A new study has identified two more risk factors for cardiovascular disease: Crohn’s disease and ulcerative colitis.
More than 1.5 million Americans have these disorders, which are known collectively as inflammatory bowel disease (IBD), and cause the lining of the intestine to become inflamed.
Researchers from the Mayo Clinic analyzed more than 150,000 patients with IBD in nine studies. They found that these patients had a 10 to 25 percent higher risk for heart attack or stroke compared to the general population.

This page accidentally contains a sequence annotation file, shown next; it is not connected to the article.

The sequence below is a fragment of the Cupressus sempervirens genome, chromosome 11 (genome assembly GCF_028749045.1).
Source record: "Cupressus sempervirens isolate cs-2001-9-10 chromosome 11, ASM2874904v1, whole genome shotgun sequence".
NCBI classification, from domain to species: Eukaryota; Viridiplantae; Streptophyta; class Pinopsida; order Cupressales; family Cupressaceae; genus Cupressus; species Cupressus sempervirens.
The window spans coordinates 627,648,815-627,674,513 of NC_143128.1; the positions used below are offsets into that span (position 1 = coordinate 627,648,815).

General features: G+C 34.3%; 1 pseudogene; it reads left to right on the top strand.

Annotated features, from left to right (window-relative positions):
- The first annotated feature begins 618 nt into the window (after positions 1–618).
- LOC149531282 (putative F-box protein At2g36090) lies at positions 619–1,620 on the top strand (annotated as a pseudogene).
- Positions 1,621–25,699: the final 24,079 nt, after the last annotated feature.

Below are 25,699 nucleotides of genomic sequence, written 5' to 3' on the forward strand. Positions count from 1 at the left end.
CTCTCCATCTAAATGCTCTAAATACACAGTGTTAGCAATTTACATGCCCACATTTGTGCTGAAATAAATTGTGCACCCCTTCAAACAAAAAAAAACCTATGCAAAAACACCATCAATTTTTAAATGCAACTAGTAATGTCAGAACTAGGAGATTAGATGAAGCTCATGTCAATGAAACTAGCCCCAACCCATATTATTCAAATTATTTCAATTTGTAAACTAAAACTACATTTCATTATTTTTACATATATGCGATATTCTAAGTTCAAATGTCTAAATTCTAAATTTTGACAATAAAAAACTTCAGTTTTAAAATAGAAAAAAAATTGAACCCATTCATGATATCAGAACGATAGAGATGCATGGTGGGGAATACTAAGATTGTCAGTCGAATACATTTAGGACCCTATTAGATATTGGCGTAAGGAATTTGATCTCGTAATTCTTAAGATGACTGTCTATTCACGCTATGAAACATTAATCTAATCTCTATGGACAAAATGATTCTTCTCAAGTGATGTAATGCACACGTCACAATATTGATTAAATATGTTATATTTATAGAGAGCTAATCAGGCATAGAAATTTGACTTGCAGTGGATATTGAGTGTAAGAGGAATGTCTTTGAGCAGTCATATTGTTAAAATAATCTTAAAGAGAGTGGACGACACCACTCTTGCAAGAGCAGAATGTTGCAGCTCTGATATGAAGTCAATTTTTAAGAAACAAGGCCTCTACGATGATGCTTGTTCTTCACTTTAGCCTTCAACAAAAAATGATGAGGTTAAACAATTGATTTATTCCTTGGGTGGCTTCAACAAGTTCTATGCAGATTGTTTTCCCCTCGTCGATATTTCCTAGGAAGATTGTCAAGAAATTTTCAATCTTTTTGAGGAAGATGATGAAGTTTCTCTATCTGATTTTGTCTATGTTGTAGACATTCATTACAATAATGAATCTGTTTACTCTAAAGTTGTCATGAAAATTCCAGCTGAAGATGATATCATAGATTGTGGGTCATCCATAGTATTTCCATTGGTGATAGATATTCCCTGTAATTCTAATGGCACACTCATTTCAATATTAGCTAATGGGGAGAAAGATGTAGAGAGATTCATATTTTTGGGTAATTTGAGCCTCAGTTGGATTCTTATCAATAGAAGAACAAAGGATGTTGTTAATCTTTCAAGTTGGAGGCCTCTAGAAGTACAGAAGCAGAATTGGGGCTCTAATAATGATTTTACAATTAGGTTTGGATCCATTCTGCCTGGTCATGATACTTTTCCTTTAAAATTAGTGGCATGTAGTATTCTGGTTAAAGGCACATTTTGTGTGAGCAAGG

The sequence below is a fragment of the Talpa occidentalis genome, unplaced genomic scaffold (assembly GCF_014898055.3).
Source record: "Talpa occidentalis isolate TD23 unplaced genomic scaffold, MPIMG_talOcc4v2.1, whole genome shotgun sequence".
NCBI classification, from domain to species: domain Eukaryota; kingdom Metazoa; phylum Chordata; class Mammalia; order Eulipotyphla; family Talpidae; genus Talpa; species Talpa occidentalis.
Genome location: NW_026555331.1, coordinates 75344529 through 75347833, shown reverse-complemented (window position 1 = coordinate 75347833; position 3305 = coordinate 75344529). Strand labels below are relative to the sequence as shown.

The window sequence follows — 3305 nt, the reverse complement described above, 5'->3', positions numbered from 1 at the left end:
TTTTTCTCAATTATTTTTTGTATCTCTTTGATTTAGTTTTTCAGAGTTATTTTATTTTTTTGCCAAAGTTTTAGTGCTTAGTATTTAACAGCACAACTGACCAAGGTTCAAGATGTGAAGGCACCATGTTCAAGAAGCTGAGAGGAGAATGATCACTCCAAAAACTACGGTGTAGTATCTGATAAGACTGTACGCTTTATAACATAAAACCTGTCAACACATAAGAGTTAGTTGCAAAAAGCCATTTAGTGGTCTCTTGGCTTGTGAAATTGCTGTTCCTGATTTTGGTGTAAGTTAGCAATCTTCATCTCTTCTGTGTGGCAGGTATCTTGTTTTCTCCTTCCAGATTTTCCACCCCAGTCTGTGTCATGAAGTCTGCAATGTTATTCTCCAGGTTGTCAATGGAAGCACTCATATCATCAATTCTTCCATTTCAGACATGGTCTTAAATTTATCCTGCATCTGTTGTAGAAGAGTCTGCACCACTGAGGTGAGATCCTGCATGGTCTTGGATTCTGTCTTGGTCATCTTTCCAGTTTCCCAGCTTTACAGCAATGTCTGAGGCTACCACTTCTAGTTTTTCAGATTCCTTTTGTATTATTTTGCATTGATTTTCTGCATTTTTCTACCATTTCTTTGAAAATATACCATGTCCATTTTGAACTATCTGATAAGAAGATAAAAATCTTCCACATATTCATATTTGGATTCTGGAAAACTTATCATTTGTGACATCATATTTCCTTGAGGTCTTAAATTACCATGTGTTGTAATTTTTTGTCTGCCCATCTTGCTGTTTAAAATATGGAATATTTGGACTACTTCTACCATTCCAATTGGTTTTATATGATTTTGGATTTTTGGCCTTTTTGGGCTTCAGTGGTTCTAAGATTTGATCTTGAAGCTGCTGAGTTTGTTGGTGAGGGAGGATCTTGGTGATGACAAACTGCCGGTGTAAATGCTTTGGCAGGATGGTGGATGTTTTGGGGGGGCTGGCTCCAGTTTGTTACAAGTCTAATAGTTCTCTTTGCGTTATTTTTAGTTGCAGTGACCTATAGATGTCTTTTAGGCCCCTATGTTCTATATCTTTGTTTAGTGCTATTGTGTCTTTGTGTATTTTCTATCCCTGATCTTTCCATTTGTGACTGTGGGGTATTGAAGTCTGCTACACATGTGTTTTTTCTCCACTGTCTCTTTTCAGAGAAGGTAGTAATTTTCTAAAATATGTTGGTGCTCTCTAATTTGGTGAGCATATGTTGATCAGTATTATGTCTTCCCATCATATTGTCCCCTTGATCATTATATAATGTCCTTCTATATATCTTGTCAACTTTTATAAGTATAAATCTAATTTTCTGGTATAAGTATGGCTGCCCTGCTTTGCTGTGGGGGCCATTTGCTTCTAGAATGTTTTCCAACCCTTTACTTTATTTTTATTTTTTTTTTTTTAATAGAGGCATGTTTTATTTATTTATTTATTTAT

The increased risk was stronger in women.
Crohn’s disease and ulcerative colitis lead to bouts of diarrhea, rectal bleeding, abdominal cramps and pain, fever, and weight loss. IBD also has been linked to colon cancer.
This study provides more evidence that chronic inflammation within the body fuels cardiovascular disease. It also shows that those with IBD should get prompt diagnosis and treatment to keep inflammatory flares at a minimum.
They must also control any other heart disease risk factors and make sure their doctor monitors them for heart disease.
Irritable bowel syndrome (IBS) also causes similar symptoms and is sometimes mistaken for one of these other diseases.
However, this disorder is not inflammatory, and is not linked to an increased risk of heart disease or cancer.
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